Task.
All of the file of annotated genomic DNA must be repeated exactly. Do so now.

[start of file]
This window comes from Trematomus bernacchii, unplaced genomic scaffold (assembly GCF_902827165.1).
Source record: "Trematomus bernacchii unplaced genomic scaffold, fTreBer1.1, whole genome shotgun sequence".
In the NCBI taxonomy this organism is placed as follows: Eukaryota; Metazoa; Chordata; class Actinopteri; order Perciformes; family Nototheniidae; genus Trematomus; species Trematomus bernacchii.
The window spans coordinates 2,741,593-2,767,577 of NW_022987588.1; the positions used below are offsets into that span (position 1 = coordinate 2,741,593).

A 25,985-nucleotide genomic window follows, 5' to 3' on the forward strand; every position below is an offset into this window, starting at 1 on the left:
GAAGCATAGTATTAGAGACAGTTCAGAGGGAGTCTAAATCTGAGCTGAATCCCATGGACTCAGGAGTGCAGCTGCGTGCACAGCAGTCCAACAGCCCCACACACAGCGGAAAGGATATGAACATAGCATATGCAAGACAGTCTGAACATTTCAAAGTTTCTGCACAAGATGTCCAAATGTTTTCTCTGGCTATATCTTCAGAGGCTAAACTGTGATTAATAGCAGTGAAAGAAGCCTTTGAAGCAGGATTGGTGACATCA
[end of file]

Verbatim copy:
This window comes from Trematomus bernacchii, unplaced genomic scaffold (assembly GCF_902827165.1).
Source record: "Trematomus bernacchii unplaced genomic scaffold, fTreBer1.1, whole genome shotgun sequence".
In the NCBI taxonomy this organism is placed as follows: Eukaryota; Metazoa; Chordata; class Actinopteri; order Perciformes; family Nototheniidae; genus Trematomus; species Trematomus bernacchii.
The window spans coordinates 2,741,593-2,767,577 of NW_022987588.1; the positions used below are offsets into that span (position 1 = coordinate 2,741,593).

A 25,985-nucleotide genomic window follows, 5' to 3' on the forward strand; every position below is an offset into this window, starting at 1 on the left:
GAAGCATAGTATTAGAGACAGTTCAGAGGGAGTCTAAATCTGAGCTGAATCCCATGGACTCAGGAGTGCAGCTGCGTGCACAGCAGTCCAACAGCCCCACACACAGCGGAAAGGATATGAACATAGCATATGCAAGACAGTCTGAACATTTCAAAGTTTCTGCACAAGATGTCCAAATGTTTTCTCTGGCTATATCTTCAGAGGCTAAACTGTGATTAATAGCAGTGAAAGAAGCCTTTGAAGCAGGATTGGTGACATCA